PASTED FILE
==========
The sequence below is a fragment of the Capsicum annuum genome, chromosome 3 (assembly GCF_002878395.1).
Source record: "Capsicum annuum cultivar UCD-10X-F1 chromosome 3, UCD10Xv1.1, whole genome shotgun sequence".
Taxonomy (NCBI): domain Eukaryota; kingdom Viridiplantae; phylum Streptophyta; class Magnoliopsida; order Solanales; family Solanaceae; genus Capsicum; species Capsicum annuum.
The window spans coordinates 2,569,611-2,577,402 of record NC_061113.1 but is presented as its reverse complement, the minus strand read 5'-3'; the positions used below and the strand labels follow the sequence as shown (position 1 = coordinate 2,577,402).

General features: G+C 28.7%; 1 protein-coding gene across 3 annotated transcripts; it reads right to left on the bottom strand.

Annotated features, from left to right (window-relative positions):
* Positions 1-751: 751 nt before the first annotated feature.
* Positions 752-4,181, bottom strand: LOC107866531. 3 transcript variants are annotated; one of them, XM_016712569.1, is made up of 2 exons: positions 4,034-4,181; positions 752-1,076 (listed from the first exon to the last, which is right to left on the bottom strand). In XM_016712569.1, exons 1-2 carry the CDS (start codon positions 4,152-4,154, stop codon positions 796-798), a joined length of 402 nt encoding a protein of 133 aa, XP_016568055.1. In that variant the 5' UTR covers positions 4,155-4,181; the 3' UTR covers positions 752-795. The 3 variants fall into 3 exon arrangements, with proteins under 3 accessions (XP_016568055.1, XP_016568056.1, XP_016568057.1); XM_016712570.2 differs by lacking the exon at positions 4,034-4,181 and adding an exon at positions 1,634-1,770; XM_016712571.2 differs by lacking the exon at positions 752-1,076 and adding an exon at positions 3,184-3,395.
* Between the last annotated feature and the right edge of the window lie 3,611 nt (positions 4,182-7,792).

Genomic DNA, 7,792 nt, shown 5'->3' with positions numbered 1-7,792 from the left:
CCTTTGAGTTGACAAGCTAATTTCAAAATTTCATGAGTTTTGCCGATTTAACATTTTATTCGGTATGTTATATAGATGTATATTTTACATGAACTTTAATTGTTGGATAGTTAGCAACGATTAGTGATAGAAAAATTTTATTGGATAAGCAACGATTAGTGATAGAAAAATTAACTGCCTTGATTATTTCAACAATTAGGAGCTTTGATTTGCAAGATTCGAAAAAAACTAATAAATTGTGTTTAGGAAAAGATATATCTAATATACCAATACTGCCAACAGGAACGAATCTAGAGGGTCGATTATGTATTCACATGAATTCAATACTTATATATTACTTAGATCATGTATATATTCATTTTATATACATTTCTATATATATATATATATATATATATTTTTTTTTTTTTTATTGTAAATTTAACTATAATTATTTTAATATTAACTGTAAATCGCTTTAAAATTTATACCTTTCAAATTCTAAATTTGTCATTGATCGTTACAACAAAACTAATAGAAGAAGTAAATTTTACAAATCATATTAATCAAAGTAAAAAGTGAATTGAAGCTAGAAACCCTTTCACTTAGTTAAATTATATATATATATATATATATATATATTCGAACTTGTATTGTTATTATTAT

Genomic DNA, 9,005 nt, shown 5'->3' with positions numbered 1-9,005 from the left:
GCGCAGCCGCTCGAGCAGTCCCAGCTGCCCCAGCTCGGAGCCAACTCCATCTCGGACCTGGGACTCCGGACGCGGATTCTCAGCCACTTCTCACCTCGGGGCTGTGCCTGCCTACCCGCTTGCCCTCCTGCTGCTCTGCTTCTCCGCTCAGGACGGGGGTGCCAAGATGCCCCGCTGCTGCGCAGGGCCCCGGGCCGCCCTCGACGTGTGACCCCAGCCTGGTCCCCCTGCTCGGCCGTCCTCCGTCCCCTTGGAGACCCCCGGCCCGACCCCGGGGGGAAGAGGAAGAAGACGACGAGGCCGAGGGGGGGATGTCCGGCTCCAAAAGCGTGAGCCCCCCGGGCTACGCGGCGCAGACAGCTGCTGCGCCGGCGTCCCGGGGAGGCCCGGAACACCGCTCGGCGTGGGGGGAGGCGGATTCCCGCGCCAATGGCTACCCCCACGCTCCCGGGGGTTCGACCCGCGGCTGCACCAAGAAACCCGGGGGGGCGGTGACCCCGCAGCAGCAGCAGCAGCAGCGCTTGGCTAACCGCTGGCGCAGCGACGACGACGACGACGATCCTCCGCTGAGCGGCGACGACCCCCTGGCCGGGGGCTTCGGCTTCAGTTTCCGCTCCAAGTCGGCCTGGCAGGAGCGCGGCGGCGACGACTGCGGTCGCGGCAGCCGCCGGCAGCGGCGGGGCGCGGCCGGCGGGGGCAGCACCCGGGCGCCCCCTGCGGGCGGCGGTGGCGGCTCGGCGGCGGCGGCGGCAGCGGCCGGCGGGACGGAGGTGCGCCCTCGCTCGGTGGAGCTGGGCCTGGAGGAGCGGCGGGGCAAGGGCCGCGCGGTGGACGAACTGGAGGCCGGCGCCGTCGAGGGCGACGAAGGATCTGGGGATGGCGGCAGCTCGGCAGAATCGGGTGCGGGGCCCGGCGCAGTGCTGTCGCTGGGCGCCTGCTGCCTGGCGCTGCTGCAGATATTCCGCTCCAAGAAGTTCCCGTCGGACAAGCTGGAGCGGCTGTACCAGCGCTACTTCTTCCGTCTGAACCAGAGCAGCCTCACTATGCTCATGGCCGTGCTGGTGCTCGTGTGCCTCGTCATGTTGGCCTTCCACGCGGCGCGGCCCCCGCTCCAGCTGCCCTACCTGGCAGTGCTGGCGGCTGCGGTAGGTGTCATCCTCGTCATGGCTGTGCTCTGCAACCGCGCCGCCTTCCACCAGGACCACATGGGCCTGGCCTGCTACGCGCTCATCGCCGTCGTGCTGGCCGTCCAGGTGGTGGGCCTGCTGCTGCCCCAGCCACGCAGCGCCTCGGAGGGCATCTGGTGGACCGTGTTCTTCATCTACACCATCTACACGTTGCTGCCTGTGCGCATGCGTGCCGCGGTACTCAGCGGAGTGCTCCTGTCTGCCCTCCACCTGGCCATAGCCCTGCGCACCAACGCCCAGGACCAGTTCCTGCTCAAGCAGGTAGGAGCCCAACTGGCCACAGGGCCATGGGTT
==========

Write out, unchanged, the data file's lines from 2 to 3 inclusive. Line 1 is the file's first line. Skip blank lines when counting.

Source record: "Capsicum annuum cultivar UCD-10X-F1 chromosome 3, UCD10Xv1.1, whole genome shotgun sequence".
Taxonomy (NCBI): domain Eukaryota; kingdom Viridiplantae; phylum Streptophyta; class Magnoliopsida; order Solanales; family Solanaceae; genus Capsicum; species Capsicum annuum.